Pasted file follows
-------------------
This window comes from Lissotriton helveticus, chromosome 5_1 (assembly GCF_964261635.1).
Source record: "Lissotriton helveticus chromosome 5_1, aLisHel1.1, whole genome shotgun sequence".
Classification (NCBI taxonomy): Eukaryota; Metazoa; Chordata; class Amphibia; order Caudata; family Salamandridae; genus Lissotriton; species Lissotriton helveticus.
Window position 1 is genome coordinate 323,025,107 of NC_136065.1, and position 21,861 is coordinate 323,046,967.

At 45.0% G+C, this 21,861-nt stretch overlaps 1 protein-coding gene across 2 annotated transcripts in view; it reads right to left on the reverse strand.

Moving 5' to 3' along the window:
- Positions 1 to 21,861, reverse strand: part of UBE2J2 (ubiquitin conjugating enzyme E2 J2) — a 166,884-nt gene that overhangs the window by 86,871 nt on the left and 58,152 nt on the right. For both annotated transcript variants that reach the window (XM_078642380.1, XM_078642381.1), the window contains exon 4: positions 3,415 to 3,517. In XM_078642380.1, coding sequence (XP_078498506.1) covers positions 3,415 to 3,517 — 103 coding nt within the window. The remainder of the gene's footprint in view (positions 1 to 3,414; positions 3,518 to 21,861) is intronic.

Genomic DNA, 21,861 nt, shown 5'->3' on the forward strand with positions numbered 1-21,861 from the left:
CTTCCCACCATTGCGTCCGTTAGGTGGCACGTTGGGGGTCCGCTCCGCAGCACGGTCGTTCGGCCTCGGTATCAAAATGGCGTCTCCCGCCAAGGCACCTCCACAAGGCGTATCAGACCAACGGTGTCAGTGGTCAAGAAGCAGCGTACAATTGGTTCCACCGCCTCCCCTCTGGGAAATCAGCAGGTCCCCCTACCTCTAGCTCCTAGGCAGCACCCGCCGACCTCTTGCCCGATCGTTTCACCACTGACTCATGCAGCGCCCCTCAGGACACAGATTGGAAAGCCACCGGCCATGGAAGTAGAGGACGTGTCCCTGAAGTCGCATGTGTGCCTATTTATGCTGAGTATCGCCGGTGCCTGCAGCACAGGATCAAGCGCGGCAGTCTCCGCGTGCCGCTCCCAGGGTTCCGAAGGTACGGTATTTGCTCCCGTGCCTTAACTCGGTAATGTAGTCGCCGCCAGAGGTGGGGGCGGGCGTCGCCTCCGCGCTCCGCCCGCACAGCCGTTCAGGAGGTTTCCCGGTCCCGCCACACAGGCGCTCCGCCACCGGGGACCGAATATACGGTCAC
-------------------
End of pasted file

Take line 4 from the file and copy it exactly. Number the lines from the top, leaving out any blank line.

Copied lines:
Window position 1 is genome coordinate 323,025,107 of NC_136065.1, and position 21,861 is coordinate 323,046,967.